Browse Prior Art Database

Instruction Architecture for Offline Mode

IP.com Disclosure Number: IPCOM000050790D
Original Publication Date: 1982-Dec-01
Included in the Prior Art Database: 2005-Feb-10
Document File: 8 page(s) / 93K

Publishing Venue

IBM

Related People

Heath, CA: AUTHOR [+4]

Abstract

In the system illustrated in Fig. 1, attachment microprocessor 10 can be operated in two distinct modes relative to host processor 11 and devices 12: an "inline" mode in which the microprocessor operates as a simple I/O controller for supervising transfers of data between the devices and host processor, and an "offline" mode in which the microprocessor independently processes data derived either from the devices or host.

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Instruction Architecture for Offline Mode

In the system illustrated in Fig. 1, attachment microprocessor 10 can be operated in two distinct modes relative to host processor 11 and devices 12: an "inline" mode in which the microprocessor operates as a simple I/O controller for supervising transfers of data between the devices and host processor, and an "offline" mode in which the microprocessor independently processes data derived either from the devices or host.

In the inline mode the microprocessor interprets primary command vectors contained in device control block information arrays (DCBs), and sets up "cycle steal" controls 13, described in U.S. Patent 4,246,637. The cycle steal controls then operate to transfer data of arbitrary length between a device and host storage in a "cycle stealing" mode asynchronous to operations of both the microprocessor and host central processing. In the offline mode the microprocessor interprets secondary commands contained in a "command list" array pre-loaded into microprocessor storage by prior interpretation of a special "LOAD DCB" primary command function, and initiated by a special "START DCB" primary command function. This article concerns the architectures of these special DCB functions and secondary commands.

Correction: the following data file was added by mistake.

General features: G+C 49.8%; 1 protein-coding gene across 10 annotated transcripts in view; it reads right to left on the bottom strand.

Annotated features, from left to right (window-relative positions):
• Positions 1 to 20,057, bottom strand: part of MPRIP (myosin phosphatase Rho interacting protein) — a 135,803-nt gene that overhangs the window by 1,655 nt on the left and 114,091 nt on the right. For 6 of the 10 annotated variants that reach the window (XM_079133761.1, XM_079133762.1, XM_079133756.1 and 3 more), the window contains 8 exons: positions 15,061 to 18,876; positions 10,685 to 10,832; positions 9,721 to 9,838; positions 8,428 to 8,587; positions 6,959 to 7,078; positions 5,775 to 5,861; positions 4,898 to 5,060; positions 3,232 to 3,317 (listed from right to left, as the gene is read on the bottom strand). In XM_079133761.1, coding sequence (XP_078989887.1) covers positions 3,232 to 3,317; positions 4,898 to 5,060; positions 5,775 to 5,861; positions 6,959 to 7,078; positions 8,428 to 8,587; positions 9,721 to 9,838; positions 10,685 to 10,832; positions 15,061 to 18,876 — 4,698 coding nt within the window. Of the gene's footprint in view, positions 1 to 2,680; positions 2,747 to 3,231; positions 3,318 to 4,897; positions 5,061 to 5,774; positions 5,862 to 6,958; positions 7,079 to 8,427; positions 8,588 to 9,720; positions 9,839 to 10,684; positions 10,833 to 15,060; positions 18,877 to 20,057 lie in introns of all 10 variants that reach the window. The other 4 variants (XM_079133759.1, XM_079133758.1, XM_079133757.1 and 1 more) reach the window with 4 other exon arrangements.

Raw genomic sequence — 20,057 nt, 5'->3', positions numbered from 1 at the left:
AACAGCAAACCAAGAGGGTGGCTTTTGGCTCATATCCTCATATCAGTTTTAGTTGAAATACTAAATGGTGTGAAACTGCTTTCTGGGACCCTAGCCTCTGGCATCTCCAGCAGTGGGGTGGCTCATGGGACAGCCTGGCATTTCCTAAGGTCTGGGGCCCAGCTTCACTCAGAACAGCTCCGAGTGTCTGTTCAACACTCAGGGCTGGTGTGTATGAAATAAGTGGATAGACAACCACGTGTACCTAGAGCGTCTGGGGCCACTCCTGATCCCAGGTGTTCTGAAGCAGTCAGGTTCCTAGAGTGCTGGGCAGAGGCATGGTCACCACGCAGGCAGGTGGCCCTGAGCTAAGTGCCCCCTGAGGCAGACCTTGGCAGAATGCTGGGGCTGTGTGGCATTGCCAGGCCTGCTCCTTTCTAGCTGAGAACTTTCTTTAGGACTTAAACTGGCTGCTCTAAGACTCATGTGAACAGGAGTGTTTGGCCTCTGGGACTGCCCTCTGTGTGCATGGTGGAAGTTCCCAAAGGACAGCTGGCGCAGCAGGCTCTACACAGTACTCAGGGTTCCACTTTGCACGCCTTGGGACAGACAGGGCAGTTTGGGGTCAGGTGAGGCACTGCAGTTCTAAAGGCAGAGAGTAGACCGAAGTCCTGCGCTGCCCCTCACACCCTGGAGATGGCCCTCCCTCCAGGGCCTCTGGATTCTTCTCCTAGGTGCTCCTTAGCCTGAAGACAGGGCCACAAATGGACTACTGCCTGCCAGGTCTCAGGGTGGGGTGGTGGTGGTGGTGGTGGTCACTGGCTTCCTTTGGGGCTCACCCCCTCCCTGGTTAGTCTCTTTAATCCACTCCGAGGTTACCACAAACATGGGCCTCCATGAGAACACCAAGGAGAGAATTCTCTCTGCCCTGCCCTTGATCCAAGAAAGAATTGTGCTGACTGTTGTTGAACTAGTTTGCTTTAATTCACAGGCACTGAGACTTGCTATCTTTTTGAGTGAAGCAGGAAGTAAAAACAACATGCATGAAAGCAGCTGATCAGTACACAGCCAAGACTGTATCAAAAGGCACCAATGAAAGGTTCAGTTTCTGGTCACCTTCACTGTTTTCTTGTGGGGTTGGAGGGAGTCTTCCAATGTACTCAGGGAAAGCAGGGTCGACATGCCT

As shown in Figs. 2A and 2B, each DCB consists of eight words, designated as words 0 through 7. Each word contains 16 bits, designated bits 0 through 15. Word 0 defines a single data transfer direction relative to host storage (except for bidirectional START DCBs as defined below), and contains chaining and timeout parameters. The chaining parameter (1 bit) indicates whether another DCB is to be fetched and interpreted at the conclusion of the microprocessor controller's operation for this DCB. The timeout parameter is used by the microprocessor to determine if the time taken for executing this DCB has exceeded a predetermined time limit, and enables the microprocessor to abort "out of limit" sequences.

DCB word 1 contains a type specifier bit for distinguishing the DCB type (inline or offline) and type dependent information which is interpreted by the microprocessor in logical association with the type bit. For inline type DCBs, this typs dependent information defines data transfer parameters and data format information relative to the device interface. For offline type DCBs, this type dependent information distinguishes between LOAD and START DCB functions, and defines device interface and aggregate length parameters relative to START DCB functions. An offline- i.e., command list interpretation- sequence initiated by a START DCB may involve plural data transfer operations and the aggregate length just referred to above applies to the aggregate amount of data transferred by such operations. Such data transfers may be directed to and from host storage and to and from devices; hence, the START DCBs are termed "bidirectional".

DCB words 2, 3, 6 and 7 contain additional type dependent...